From a White Man

mutual liberation

Last night, I watched “Open Conversation Take 2: Toward Mutual Liberation“. Well, I watched part of it. It ran kinda long and one of the people I really wanted to hear, Kimberly Knight, lost her internet connection and wasn’t able to participate. But, it also had Anthony Smith, Steve Knight and Holly Roach, people I like and respect, and they didn’t have such problems. It was built around Chris Crass’ new book “Towards Collective Liberation: Anti-Racist Organizing, Feminist Praxis and Movement Building Strategy“. At one point, Crass advocated enlisting white men in justice causes. Well, I’m one of those white men  and I’ve got a few things to say.

  1. Don’t make it so goddamned boring. My God, people, liven things the hell up. This is important and interesting stuff and I felt like I was sitting in a diversity class at work. Sometimes, I wonder if we don’t keep the conversation academic because subjects like privilege and racism are so volatile. All too often, just saying “racism” is like throwing gasoline on a fire; the effect is, in a word, explosive.
  2.  For things to change, white men have to buy into that change. If only because, as Lisa Sharon Harper said, “If it’s not being said by white men, generally speaking, it’s not going to be heard. At least, not for a while”. Unfortunately, the people who need to hear this won’t listen because a) they don’t understand a lot of what being said and b) what they do understand sounds too much like those diversity classes I mentioned a minute ago. And, nobody likes those.
  3.  As I said before, the idea of pulling white men into this cause was promoted early in the discussion and it’s a good idea. But, the recruiters names probably shouldn’t be followed by “activist”, “organizer” or anything else that smacks of those “Oprah Winfrey sensitive types”. I say this because, like it or not, these folks have very little credibility with most white men. And, when I say “very little, I mean like zero.
  4. Crass talked about how this is critical for our souls, our health, our spiritual lives and how it makes for a more dynamic life. That’s true, but understand this: for real, effective change to happen, the “regular” people have to be involved. And, when I say “regular people”, I mean the working class white folks whose main worry is making the rent and putting groceries on the table, i.e., that silent majority Nixon spoke of way back in ’69. They aren’t going to respond to this kind of talk; they need to see how they can do this and still support their families. Then, they can be shown how what they’re doing affects others. It’s Maslow’s Hierarchy at work in the real world.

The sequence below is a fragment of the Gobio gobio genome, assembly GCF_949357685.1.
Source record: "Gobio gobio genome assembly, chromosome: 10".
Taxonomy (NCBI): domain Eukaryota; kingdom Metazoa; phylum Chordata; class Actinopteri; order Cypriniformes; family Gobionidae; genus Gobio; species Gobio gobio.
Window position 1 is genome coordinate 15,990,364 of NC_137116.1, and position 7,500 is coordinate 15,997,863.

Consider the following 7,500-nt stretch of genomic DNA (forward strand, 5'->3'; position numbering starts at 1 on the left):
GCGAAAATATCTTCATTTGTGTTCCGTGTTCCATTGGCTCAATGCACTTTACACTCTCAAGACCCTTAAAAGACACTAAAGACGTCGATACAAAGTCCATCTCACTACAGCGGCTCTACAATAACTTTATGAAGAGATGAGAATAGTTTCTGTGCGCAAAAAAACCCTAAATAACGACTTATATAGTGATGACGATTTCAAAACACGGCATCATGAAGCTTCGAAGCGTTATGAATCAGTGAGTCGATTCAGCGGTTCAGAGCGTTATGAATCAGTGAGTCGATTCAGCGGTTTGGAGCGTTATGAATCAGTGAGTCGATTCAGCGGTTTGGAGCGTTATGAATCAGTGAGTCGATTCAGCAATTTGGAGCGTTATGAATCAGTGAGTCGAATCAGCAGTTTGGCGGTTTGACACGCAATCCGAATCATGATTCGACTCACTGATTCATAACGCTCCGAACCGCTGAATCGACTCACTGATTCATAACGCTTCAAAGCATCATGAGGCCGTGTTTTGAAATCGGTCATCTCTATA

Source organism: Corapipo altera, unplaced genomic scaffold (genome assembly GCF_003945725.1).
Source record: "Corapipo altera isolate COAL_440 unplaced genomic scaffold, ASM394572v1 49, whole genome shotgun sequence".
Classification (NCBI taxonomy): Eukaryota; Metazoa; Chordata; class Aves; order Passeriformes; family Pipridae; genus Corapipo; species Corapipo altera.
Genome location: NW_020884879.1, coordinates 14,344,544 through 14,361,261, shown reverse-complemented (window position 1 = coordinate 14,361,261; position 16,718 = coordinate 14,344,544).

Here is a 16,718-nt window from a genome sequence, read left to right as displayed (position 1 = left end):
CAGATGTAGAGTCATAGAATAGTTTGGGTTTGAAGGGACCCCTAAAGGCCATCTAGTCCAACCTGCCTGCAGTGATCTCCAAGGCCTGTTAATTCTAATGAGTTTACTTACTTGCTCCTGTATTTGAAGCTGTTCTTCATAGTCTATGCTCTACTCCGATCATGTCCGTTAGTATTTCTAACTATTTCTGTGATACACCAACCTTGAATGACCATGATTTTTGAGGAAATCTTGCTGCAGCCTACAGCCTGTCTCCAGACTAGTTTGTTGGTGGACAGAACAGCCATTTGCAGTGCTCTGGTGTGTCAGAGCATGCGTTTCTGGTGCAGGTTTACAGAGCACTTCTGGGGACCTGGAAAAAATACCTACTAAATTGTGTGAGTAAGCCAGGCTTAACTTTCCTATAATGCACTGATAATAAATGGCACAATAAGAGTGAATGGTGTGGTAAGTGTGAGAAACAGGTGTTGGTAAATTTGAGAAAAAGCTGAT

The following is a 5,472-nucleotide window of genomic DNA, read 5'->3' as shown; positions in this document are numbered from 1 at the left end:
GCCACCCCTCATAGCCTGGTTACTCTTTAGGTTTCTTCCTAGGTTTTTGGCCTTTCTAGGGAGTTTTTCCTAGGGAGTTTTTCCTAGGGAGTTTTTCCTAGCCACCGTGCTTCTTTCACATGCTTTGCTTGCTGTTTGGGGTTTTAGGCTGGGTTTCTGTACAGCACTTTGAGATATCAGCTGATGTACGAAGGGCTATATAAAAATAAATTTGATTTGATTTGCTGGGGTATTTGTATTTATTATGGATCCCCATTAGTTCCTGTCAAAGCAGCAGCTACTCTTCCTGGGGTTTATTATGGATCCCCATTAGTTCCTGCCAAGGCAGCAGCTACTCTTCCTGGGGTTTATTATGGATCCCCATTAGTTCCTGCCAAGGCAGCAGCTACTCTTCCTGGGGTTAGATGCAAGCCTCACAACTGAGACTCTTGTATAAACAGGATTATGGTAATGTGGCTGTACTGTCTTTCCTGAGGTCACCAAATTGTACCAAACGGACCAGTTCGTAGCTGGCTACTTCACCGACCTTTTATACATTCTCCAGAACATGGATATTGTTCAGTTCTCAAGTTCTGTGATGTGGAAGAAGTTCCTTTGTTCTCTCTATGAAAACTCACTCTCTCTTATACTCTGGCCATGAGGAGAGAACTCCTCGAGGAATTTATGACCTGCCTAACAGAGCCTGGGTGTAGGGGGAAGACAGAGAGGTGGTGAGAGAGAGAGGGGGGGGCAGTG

5. Finally (and this is the most important point), nobody said anything about building relationships with people of privilege. As a rule, people don’t change because of statistics or reasoned argument, they change because something affects them on a personal basis. I know oppressed people don’t feel the onus of building relationships should be on them and they’re right; it shouldn’t. But, the simple fact is that most white men aren’t going to seek out a relationship with these folks, mostly because they don’t think the problem of their making. Or even that these people are all that oppressed. If you want change, seminars, classes and rallies aren’t going to make it happen. You’re going to have to get out there and get your hands dirty; which means rubbing elbows with people you might not like. Don’t feel that bad about it, they don’t like you, either.

For the record, I’m not saying the content of this conversation should change. Privileged people (white men in particular) need to hear some hard truths. But, the way those truths are being expressed right now, they aren’t going to be heard. Lose the ivory tower academic tone and politically correct diversaspeak and talk to people like, well, people. You’d be surprised at how that well that works.